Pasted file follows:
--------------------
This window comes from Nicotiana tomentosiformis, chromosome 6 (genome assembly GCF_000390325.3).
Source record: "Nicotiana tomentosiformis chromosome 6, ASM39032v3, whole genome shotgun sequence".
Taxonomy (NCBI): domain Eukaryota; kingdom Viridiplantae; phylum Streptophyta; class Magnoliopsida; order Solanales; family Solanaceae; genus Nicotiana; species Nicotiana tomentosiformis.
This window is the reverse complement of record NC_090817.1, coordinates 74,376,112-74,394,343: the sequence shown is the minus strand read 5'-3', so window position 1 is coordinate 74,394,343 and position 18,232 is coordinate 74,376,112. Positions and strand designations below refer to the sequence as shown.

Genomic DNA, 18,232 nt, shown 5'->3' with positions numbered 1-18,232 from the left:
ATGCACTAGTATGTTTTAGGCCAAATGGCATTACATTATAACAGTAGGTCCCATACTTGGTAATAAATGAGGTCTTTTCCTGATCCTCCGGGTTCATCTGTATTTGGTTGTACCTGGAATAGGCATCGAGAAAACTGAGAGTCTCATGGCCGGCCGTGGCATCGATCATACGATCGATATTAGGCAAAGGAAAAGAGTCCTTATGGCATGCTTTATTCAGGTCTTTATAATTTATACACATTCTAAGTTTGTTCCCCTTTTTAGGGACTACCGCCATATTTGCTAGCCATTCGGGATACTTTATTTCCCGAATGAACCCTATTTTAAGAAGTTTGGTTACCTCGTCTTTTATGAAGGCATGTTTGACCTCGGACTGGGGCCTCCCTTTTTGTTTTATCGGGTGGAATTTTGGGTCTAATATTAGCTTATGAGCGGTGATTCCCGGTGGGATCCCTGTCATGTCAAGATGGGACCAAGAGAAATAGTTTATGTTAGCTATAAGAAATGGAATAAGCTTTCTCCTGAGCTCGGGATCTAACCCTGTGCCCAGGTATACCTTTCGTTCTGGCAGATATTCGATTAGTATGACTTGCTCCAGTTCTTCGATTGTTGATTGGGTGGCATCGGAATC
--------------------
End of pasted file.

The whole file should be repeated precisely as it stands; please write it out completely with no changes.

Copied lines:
This window comes from Nicotiana tomentosiformis, chromosome 6 (genome assembly GCF_000390325.3).
Source record: "Nicotiana tomentosiformis chromosome 6, ASM39032v3, whole genome shotgun sequence".
Taxonomy (NCBI): domain Eukaryota; kingdom Viridiplantae; phylum Streptophyta; class Magnoliopsida; order Solanales; family Solanaceae; genus Nicotiana; species Nicotiana tomentosiformis.
This window is the reverse complement of record NC_090817.1, coordinates 74,376,112-74,394,343: the sequence shown is the minus strand read 5'-3', so window position 1 is coordinate 74,394,343 and position 18,232 is coordinate 74,376,112. Positions and strand designations below refer to the sequence as shown.

Genomic DNA, 18,232 nt, shown 5'->3' with positions numbered 1-18,232 from the left:
ATGCACTAGTATGTTTTAGGCCAAATGGCATTACATTATAACAGTAGGTCCCATACTTGGTAATAAATGAGGTCTTTTCCTGATCCTCCGGGTTCATCTGTATTTGGTTGTACCTGGAATAGGCATCGAGAAAACTGAGAGTCTCATGGCCGGCCGTGGCATCGATCATACGATCGATATTAGGCAAAGGAAAAGAGTCCTTATGGCATGCTTTATTCAGGTCTTTATAATTTATACACATTCTAAGTTTGTTCCCCTTTTTAGGGACTACCGCCATATTTGCTAGCCATTCGGGATACTTTATTTCCCGAATGAACCCTATTTTAAGAAGTTTGGTTACCTCGTCTTTTATGAAGGCATGTTTGACCTCGGACTGGGGCCTCCCTTTTTGTTTTATCGGGTGGAATTTTGGGTCTAATATTAGCTTATGAGCGGTGATTCCCGGTGGGATCCCTGTCATGTCAAGATGGGACCAAGAGAAATAGTTTATGTTAGCTATAAGAAATGGAATAAGCTTTCTCCTGAGCTCGGGATCTAACCCTGTGCCCAGGTATACCTTTCGTTCTGGCAGATATTCGATTAGTATGACTTGCTCCAGTTCTTCGATTGTTGATTGGGTGGCATCGGAATC